An Average Morning of Fieldwork Along the Panama Canal

Ever wonder what an average morning of fieldwork along the Panama Canal is like for a PCP PIRE intern? Well, here’s a photo-documented account of just that…

Between 4:30 and 5:00 AM (Wake up, eat breakfast, and get dressed in field clothes)

The early intern gets the fossil...or gets to the field before it gets too hot.

The early intern gets the fossil…or gets to the field before it gets too hot.

Breakfast, the most important meal of the day!

Breakfast, the most important meal of the day!

Field clothes; chosen to minimize exposure to the sun and protect the eyes and hands.

Field clothes; chosen to minimize exposure to the sun and protect the eyes and hands.

5:45 AM (Walk up to STRI-CTPA and load field gear into STRI truck)

6:00 AM (Depart for the Panama Canal in STRI truck)

En route to the Panama Canal, behind an iconic "diablo rojo" bus and taxi on the road.

En route to the Panama Canal, behind an iconic “diablo rojo” bus and taxi on the road.

Centenario Bridge; we have to drive over it and then pass below it in order to reach our fossil localities.

Centenario Bridge; we have to drive over it and then pass below it in order to reach our fossil localities.

6:45(ish) AM (Arrive at first field site along the Panama Canal and start working)

A foggy view of the Panama Canal at sunrise from near our first locality of the day.

A foggy view of the Panama Canal at sunrise from near our first locality of the day.

Intern Evan Whiting (left) and Supervisor Jorge Moreno-Bernal (right) walking to the first locality of the day.

Intern Evan Whiting (left) and Supervisor Jorge Moreno-Bernal (right) walking to the first locality of the day.

A huge ship passes quietly by in the canal as we work at our fossil locality.

A huge ship passes quietly by in the canal as we work at our fossil locality.

10:00(ish) AM (Pack up and head to another locality along the canal)

The wrath of Jorge and Evan: piles of broken sandstone concretions that can contain fossil leaves, seeds, and even vertebrates!

The wrath of Jorge and Evan: piles of broken sandstone concretions that can contain fossil leaves, seeds, and even vertebrates!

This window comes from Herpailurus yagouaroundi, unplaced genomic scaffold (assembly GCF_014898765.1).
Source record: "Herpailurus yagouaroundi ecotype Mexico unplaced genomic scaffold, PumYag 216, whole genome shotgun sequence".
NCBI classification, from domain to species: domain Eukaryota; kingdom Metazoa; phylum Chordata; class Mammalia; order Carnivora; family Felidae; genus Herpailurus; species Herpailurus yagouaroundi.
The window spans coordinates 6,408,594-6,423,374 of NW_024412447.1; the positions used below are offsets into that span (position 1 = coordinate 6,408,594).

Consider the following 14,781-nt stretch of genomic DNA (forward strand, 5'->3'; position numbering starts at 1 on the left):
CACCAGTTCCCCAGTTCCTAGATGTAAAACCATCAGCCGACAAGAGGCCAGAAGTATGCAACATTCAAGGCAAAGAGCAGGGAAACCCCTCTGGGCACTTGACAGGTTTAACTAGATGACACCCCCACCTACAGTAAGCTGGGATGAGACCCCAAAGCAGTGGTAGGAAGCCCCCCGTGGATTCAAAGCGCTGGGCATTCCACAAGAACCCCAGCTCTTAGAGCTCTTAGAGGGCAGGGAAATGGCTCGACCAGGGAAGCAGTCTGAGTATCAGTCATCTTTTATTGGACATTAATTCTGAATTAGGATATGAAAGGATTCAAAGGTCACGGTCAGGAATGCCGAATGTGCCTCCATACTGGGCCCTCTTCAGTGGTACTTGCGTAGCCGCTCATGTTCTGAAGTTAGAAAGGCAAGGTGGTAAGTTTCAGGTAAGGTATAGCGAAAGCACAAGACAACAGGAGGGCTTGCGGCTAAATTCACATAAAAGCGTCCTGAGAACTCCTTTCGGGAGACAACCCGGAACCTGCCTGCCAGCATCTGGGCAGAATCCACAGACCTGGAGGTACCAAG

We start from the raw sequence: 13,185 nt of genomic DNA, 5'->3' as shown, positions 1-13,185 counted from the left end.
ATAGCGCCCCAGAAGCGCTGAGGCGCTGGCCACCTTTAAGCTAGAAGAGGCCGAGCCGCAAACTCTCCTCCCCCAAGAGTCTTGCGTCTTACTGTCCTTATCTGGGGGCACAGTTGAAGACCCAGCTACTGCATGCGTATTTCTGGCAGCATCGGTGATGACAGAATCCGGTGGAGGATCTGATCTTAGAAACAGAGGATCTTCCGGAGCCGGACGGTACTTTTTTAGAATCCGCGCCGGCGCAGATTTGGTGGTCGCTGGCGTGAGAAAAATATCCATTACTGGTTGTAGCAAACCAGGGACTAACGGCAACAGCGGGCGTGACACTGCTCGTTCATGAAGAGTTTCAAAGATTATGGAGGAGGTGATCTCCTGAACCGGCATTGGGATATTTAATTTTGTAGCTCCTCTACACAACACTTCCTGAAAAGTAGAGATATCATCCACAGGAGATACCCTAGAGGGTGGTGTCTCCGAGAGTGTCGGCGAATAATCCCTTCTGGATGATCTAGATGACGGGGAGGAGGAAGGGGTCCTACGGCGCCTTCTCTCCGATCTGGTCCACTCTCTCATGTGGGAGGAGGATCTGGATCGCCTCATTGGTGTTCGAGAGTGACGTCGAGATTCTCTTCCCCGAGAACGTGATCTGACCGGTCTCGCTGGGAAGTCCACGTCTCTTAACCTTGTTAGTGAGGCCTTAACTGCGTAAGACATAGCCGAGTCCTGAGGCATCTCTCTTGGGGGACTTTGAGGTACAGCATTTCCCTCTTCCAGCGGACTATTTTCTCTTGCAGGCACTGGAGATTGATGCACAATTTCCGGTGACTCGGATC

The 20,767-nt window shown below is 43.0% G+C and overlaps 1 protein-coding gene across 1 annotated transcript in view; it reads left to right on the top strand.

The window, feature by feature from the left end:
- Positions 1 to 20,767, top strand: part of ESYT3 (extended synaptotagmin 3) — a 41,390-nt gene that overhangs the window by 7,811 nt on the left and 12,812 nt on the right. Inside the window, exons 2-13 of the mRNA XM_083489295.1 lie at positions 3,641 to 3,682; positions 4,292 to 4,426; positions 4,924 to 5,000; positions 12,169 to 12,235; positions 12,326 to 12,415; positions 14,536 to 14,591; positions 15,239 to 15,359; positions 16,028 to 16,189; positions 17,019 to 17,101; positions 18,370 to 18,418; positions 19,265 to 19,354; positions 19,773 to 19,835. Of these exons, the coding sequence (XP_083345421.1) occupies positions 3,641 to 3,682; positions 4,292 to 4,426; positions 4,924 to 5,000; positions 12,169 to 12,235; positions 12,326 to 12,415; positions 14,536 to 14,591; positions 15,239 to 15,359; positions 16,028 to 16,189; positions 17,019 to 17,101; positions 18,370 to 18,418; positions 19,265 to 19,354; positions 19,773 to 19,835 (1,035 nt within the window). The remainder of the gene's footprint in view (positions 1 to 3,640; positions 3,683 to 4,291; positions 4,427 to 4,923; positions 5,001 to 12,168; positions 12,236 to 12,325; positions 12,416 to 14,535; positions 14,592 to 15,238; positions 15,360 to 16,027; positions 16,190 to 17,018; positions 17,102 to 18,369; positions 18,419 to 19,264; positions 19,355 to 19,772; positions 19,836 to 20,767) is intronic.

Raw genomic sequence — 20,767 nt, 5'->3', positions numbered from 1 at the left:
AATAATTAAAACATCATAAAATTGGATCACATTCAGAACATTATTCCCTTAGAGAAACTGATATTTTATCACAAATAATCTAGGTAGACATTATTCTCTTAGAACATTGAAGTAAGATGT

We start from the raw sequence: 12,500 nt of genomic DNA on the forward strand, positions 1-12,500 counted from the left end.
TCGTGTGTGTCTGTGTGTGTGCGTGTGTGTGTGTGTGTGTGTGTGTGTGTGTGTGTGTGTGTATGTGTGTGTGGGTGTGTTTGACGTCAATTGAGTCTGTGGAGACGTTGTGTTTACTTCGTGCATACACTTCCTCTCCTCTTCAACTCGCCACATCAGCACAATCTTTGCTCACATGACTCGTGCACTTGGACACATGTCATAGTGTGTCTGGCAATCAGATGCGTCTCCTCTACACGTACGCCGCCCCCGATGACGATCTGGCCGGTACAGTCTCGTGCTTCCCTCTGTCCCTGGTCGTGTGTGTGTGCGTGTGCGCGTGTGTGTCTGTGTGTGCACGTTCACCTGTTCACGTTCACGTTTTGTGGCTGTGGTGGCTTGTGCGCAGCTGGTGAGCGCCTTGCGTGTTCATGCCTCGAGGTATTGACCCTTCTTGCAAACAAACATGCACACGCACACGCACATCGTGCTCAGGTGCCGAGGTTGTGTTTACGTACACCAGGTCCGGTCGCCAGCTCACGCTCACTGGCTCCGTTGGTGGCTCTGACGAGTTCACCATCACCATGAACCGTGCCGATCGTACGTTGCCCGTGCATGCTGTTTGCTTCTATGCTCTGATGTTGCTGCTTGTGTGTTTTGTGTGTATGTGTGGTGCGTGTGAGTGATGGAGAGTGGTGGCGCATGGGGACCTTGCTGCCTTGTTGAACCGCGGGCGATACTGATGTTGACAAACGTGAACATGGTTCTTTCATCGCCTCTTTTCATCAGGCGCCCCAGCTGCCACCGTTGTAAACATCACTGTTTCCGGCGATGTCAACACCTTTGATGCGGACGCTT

A broken, indeterminate bone fragment I found shortly after arriving at our second locality of the day. Glue was applied to prevent it from falling apart, and toilet paper was used to wrap it for safe transport back from the field.

A broken, indeterminate bone fragment I found shortly after arriving at our second locality of the day. Glue was applied to prevent it from falling apart, and toilet paper was used to wrap it for safe transport back from the field.

I label every fossil I collect with a unique field number, and write this on a piece of tape I apply to the toilet paper-wrapped specimen, the collection bag I then place it in, and in my field notebook for future reference.

I label every fossil I collect with a unique field number, and write this on a piece of tape I apply to the toilet paper-wrapped specimen, the collection bag I then place it in, and in my field notebook for future reference.

12:00 PM (Pack up and head home in STRI truck)

The view of the Panama Canal and the Pedro Miguel Locks through the window of our field vehicle driving across Centenario Bridge following our morning of fieldwork along the canal.

The view of the Panama Canal and the Pedro Miguel Locks through the window of our field vehicle driving across Centenario Bridge following our morning of fieldwork along the canal.

12:30(ish) PM (Arrive back at apartment; eat lunch, take a cold shower, and change into clean clothes before heading back up to STRI-CTPA to prepare and catalog fossils, work on research projects, etc. for the rest of the work day)

Lunch! Well-deserved after a long, hot morning of fieldwork along the canal. After lunch, it's back up to work in the lab for the afternoon.

Lunch! Well-deserved after a long, hot morning of fieldwork along the canal. After lunch, it’s back up to work in the lab for the afternoon.

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